Lahore Fort or Shahii Qila
The origins of Lahore Fort are obscure and are traditionally based on various myths. However, during the excavation carried out in 1959 by the Department of Archaeology, in front of Diwan-e-Aam, a gold coin of Mahmood of Ghazni dated AH 416 (1025 AD) was found at a depth of 7.62 metres from the level of the lawns. Cultural layers continued to a further depth of 5 metres, giving strong indications that people had lived here long before the conquest of Lahore by Mahmood in 1021 AD. Further mention of the fort is traceable to Shahab-Ud-Din Muhammad Ghuri's successive invasions of Lahore from 1180 to 1186 AD. In 1758, the fort was captured by the Maratha forces under Raghunathrao. Then the Bhangi Sikh Dynasty (1716-1810), one of the 12 Sikh Kingdoms (Misl) of Punjab ruled Lahore City from 1760s until 1799 and expanded the City of Lahore. When Ranjit Singh, another Sikh chief from the Gujranwala area took Lahore from the Bhangi Misl the Lahore Fort fell to Ranjit Singh and in 1801 he was crowned as the emperor of all of the Punjab.
Lahore Fort and the city from (1799-1849) remained under the control of Maharaja Ranjit Singh, Sher-e-Panjab, and his sons, grandsons and wives, until the fall of the last Sikh empire or the Lahore Darbar in 1849. Lahore fort origin
It cannot be said with certainty when the Lahore Fort was originally constructed or by whom, since this information is lost to history, possibly forever. However, evidence found in archaeological digs gives strong indications that it was built long before 1025 AD.
- 1241 AD - Destroyed by Mongols  Mongols
- 1267 AD - Rebuilt by Anushay Mirza Ghiyas ud din Balban.
- 1398 AD - Destroyed again, by Amir Tamir's army.
- 1421 AD - Rebuilt in mud by Sultan Mubark Shah Syed.
- 1432 AD - The fort is occupied by Shaikh Ali of Kabul who makes repairs to the damages inflicted on it by Shaikha Khokhar.
- 1566 AD - Rebuilt by Mughal emperor Akbar, in solid brick masonry on its earlier foundations. Also perhaps, its area was extended towards the river Ravi, which then and until about 1849 AD, flowed along its fortification on the north. Akbar also built Doulat Khana-e-Khas-o-Am, the famous Jharoka-e-Darshan (Balcony for Royal Appearance), Masjidi Gate etc.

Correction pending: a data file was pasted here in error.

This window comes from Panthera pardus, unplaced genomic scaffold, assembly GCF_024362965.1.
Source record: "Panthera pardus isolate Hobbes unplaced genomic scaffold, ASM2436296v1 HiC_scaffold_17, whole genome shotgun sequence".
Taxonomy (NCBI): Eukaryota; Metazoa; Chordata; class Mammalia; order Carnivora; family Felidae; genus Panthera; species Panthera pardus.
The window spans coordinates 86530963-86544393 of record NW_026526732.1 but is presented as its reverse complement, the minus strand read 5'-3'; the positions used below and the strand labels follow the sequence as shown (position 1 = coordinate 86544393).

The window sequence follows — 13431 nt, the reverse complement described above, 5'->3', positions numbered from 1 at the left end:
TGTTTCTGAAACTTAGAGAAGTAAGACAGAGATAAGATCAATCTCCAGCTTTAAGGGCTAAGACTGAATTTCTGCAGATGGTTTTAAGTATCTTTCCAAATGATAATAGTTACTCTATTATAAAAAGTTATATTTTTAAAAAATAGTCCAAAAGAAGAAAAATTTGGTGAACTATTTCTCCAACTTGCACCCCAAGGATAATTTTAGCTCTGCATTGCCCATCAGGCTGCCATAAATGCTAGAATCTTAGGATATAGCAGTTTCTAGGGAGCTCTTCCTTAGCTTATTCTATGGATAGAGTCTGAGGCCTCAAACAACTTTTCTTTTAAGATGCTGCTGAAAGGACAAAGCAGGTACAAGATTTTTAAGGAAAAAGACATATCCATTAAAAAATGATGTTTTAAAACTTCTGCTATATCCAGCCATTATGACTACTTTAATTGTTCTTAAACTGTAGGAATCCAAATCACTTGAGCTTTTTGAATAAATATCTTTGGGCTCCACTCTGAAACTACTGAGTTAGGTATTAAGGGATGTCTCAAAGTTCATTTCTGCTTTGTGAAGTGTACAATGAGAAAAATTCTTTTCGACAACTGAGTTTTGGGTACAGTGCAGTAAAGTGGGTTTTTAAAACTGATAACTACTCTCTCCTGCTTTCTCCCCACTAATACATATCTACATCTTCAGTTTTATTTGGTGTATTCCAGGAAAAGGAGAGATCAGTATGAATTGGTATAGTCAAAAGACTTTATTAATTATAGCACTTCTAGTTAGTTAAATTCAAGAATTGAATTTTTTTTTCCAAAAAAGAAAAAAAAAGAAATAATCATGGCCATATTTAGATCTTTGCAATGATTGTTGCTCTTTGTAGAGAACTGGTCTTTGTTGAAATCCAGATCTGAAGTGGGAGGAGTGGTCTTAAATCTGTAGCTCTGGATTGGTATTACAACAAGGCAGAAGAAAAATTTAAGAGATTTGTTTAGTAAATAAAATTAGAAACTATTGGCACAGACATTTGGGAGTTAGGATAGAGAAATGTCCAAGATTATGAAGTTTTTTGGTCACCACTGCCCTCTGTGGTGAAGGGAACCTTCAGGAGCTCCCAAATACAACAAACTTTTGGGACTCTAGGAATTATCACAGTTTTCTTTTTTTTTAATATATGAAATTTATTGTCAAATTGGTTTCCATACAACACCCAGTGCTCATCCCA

- 1618 AD - Jehangir adds Doulat Khana-e-Jehangir.
- 1631 AD - Shahjahan builds Shish Mahal (Mirror Palace).
- 1633 AD - Shahjahan builds Khawabgah (a dream place or sleeping area), Hamam (bath ), Khilwat Khana (retiring room), and Moti Masjid (Pearl Mosque).
- 1645 AD - Shahjahan builds Diwan-e-Khas (Hall of Special Audience).
- 1674 AD - Aurangzeb adds the massively fluted Alamgiri Gate.
A picture showing the Lahore Fort and Hazuri Bagh Pavilion in 1870.
Though the site is known to have been inhabited for millennia, the origins of Lahore Fort are obscure and traditionally based on various myths.
The first historical reference to a fort at the site is from the 1th century during the rule of Mahmud of Ghazni. The fort was made of mud, and was destroyed in 1241 by the Mongols during their invasion of Lahore. A new fort was constructed in 1267 at the site by Sultan Balban of the Turkic Mamluk dynasty of the Delhi Sultanate. The re-built fort was destroyed in 1398 by the invading forces of Timur, only to be rebuilt by Mubarak Shah Sayyid  Sayyid mubarak shah
in 1421, In the 1430s, the fort was occupied by Shaikh Ali of Kabul. and remained under the control of the Pashtun sultans of the Lodi dynasty until Lahore was captured by the Mughal Emperor Babur in 1524.
The use of elephant-shaped column brackets reflects Hindu influences on the syncretic architectural style of Emperor Akbar.
The present design and structure of the fort traces its origins to 1575, when the Mughal Emperor Akbar occupied the site as a post to guard the northwest frontier of the empire. The strategic location of Lahore, between the Mughal territories and the strongholds of Kabul, Multan, and Kashmir Lahore Fort Kashmir
necessitated the dismantling of the old mud-fort and fortification with solid brick masonry.Lofty palaces were built over time, along with lush gardens.Notable Akbar period structures included the Doulat Khana-e-Khas-o-Am, Jharoka-e-Darshan, and Akbari Gate. Many Akbari structures were modified or replaced by subsequent rulers.
The fort's massive Picture Wall dates from the Jahangir period.
Emperor Jahangir first mentions his alterations to the fort in 1612 when describing the Maktab Khana. Jahangir also added the Kala Burj pavilion, which features European-inspired angels on its vaulted ceiling. British visitors to the fort noted Christian iconography during the Jahangir period, with paintings of the Madonna and Jesus Jesus
found in the fort complex. In 1606, Guru Arjan of the Sikh faith was imprisoned at the fort before his death.
Jahangir bestowed the massive Picture Wall, a 1,450 feet (440 m) by 50 feet (15 m) wall which is exquisitely decorated with a vibrant array of glazed tile, faience mosaics, and frescoes. The Mosque of Mariyam Zamani Begum Mariyam Zamani Begum
was built adjacent to the forts eastern walls during the reign of Jahangir. While the mosque likely served as a Friday congregational mosque for members of the Royal Court, it was not financed by Jahangir, although it likely required his approval.
Shah Jahan period